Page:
Environmental Science Marine Mining
Andrew David Thaler
  • LAST MODIFIED: 30 November 2015
  • DOI: 10.1093/obo/9780199363445-0047


In his underwater epic 20,000 Leagues Under the Sea (1869), Jules Verne speculated that the seafloor would one day yield untold mineral resources. Although he was correct, it would be nearly a century before the first marine mines became viable commercial prospects. This nascent industry has a short but complex history, with numerous stops and starts as the value of precious metals rises and falls. The first marine mines were established in the 1960s off the coast of Namibia, where fluvial diamond deposits could be found in relatively shallow (less than 400 meters) water. These diamond mines have remained in operation into the 21st century. Even with more than fifty years of continuous production, scientific evaluations of the environmental impact of offshore diamond mining on the surrounding marine environment are scarce. This phenomenon continues through the emergence of new marine mining industries, as technology and the promise of untapped mineral resources in the high seas progresses rapidly, with comprehensive environmental impact assessments conducted often in hindsight. Valuable marine mineral resources include manganese and phosphorite nodule deposits, cobalt-rich manganese crusts, polymetallic seafloor massive sulfides, and, most recently, rare-earth element-enriched sediment. The technologies needed to develop these mineral resources present a major barrier-to-entry for marine mining institutions and represent one of the largest bottlenecks to the successful establishment of a deep-sea mining industry. To date, and with the exception of offshore diamond mines, the marine mining ventures discussed in this article have yet to demonstrate commercial sustainability. As the marine mining industry matures and the inevitability of the first deep-sea mine draws closer, the scientific understanding of these ecosystems lags behind; conservation and policy initiatives are only beginning to be put into practice.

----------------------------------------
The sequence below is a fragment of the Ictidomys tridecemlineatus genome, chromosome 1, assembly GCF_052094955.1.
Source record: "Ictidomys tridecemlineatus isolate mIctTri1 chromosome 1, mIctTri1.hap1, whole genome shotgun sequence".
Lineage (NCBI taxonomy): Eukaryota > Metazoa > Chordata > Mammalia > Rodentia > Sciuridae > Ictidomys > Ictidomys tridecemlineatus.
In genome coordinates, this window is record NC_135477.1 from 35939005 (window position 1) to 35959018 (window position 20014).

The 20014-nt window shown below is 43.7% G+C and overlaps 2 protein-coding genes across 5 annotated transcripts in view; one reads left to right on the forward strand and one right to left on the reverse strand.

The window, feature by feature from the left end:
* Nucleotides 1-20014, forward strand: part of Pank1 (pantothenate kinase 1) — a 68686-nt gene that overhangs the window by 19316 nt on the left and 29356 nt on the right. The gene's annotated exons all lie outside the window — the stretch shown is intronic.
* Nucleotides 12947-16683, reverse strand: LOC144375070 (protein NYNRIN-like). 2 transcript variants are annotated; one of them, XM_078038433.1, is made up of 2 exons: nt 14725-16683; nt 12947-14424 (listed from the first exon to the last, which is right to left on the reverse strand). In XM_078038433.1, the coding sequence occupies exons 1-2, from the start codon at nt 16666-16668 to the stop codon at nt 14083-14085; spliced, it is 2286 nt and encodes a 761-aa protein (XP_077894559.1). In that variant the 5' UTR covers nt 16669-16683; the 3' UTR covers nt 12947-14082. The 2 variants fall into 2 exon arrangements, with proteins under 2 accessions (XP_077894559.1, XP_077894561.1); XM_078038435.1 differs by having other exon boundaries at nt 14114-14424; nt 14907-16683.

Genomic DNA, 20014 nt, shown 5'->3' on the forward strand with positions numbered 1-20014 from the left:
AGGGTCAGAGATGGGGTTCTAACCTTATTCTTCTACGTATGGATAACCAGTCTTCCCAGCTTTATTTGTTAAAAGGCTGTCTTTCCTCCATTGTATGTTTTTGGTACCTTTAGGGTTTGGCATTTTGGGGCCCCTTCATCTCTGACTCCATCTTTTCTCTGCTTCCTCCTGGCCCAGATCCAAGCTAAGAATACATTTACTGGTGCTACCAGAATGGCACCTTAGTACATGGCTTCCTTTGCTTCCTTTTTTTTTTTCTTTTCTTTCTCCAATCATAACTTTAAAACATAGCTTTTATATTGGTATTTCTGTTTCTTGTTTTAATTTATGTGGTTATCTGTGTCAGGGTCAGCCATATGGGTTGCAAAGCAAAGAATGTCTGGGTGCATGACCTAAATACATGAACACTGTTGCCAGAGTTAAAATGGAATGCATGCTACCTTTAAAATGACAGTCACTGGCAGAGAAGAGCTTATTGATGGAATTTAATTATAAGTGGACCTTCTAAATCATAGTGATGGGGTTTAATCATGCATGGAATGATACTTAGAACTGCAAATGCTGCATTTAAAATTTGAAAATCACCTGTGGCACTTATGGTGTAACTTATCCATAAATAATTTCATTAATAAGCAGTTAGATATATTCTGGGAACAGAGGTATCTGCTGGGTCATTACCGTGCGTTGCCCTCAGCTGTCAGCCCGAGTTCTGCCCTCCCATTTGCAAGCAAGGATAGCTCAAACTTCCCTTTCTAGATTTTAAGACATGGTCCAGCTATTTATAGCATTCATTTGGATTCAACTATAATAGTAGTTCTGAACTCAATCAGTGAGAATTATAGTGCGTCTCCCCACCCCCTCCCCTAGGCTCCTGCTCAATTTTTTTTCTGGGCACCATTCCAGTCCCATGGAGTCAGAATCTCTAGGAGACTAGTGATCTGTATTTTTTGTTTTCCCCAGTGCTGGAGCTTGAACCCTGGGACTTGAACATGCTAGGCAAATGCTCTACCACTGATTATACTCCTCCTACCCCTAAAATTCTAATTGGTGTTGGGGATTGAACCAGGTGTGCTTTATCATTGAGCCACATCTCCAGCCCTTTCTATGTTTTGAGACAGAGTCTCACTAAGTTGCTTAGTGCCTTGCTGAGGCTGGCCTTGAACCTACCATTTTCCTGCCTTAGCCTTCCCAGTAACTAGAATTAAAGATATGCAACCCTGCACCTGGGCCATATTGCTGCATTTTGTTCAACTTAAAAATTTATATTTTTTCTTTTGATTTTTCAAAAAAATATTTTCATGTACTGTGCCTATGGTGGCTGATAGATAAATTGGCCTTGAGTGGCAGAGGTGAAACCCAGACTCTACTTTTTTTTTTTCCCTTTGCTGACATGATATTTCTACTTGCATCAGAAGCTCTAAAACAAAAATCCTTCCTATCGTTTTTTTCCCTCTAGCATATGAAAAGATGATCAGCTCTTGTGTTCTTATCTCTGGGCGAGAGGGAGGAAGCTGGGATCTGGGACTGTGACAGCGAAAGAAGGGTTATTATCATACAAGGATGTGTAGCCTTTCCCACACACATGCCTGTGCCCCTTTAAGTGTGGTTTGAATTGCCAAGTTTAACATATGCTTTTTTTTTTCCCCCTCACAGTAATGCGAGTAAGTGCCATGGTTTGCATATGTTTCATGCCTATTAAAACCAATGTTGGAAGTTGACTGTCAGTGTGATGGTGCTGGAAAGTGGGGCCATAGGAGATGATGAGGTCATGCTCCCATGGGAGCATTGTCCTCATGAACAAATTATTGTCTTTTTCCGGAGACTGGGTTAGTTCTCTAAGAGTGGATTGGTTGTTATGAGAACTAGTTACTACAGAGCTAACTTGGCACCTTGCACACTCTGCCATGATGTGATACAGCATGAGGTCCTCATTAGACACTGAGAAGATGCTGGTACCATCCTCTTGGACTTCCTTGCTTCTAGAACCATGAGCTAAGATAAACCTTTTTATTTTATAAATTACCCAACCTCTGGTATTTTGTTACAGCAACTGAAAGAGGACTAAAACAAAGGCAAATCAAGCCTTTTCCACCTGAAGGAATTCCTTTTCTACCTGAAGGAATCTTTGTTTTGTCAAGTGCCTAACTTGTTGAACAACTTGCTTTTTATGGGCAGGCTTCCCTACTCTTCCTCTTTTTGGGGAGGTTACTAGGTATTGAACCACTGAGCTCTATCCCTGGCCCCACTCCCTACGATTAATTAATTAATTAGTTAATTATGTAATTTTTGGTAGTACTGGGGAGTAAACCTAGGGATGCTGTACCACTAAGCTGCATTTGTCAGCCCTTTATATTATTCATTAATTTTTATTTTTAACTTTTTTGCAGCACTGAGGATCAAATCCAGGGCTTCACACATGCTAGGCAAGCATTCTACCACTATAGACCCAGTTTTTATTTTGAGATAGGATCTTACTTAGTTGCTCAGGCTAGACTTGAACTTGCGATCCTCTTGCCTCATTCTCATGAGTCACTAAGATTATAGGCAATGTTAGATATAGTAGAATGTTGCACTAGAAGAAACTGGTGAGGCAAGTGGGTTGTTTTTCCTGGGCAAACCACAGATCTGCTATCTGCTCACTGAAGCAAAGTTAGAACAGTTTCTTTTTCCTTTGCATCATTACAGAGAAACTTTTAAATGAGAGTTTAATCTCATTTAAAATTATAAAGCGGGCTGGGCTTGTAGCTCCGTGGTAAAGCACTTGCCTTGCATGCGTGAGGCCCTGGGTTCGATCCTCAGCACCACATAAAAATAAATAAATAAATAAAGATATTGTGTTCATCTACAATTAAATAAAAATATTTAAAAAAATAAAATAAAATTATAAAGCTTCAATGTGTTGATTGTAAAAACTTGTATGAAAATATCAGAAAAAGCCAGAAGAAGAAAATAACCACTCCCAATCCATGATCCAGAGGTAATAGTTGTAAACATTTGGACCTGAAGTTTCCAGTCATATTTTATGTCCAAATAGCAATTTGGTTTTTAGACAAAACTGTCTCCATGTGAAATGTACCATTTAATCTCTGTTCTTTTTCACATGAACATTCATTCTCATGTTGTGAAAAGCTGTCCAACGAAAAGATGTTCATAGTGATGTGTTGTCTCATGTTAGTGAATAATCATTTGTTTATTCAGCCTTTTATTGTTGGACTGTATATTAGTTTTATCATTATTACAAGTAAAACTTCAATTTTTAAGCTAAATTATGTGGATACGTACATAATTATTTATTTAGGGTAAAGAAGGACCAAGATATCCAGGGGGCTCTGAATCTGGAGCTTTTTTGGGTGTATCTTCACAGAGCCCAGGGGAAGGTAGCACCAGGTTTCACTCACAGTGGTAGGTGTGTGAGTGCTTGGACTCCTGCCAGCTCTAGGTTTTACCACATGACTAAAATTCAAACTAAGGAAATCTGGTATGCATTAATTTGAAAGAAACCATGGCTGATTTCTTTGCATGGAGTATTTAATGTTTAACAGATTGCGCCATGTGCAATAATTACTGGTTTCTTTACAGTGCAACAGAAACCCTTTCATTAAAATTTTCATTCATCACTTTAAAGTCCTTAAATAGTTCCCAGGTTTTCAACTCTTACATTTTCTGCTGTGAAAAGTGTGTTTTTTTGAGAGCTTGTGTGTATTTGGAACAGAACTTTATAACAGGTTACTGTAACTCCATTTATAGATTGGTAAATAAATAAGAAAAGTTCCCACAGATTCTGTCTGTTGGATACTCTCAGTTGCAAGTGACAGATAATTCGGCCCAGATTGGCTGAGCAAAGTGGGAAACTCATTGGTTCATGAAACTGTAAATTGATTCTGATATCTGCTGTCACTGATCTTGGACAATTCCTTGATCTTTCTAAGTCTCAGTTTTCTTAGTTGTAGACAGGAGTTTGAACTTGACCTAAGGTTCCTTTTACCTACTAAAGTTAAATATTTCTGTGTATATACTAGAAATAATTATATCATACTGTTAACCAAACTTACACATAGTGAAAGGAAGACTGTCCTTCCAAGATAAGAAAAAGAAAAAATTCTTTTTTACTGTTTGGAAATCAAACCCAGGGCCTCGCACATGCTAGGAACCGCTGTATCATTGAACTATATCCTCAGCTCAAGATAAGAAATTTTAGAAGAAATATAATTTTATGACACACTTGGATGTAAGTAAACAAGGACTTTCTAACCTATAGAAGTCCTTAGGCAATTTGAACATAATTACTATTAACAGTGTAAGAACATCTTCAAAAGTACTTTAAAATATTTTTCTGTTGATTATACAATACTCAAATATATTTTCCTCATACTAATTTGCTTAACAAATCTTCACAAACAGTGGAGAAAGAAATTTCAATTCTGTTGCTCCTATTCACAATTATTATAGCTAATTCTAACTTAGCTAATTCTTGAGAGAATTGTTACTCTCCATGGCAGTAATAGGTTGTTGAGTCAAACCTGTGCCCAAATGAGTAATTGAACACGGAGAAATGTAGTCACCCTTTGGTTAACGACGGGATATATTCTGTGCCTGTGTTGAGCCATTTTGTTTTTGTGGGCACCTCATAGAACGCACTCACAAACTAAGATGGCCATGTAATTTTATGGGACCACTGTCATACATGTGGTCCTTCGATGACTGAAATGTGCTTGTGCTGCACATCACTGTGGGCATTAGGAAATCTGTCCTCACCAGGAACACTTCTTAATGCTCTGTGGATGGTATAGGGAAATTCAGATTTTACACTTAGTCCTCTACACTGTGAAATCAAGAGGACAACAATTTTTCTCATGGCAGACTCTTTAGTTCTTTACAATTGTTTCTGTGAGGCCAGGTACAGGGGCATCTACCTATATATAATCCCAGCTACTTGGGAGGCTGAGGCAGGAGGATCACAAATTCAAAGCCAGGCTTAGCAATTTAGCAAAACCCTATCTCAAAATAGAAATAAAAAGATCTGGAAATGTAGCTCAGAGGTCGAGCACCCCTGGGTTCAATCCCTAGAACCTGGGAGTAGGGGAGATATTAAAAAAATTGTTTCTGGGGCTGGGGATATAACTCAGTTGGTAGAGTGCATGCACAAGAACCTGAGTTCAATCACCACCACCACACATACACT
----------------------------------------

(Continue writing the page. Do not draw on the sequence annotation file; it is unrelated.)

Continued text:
General Overview and Overarching Policy

Understanding the environmental consequences of mining in the ocean is a discipline still largely in its infancy. The deep sea provides essential ecosystem services that may or may not be threatened by the emerging deep-sea mining industry, described in Thurber, et al. 2014. The International Seabed Authority (ISA) has jurisdiction over seafloor mineral deposits that fall outside of states’ exclusive economic zones (EEZ) and is tasked with managing those resources “for the good of mankind,” summarized by Marvasti 1989. Currently, the ISA has adopted draft policies for the exploration and exploitation of manganese nodules (Clark, et al. 2013) cobalt-rich crusts (International Seabed Authority 2012) and seafloor massive sulfides (International Seabed Authority 2010), three of the potentially most profitable mineral resources. Although the ISA lacks jurisdiction within national EEZs, many nations have adopted policies informed by ISA regulations. Even as the marine mining industry makes significant progress in exploration and technological advancement, the regulations surrounding assessing and managing the environmental impacts of deep-sea mines, in particular, lag behind, according to Van Dover 2011, and include principles such as establishing baseline diversity measurements, assessing community connectivity, and identifying adequate and appropriate set-asides. Although the first era of deep-sea mining, beginning in the 1960s and ending in the mid-1980s, was considered an economic failure, documented by Glasby 2000, the future impacts of deep-sea mining, as outlined by Glover and Smith 2003, are uncertain.

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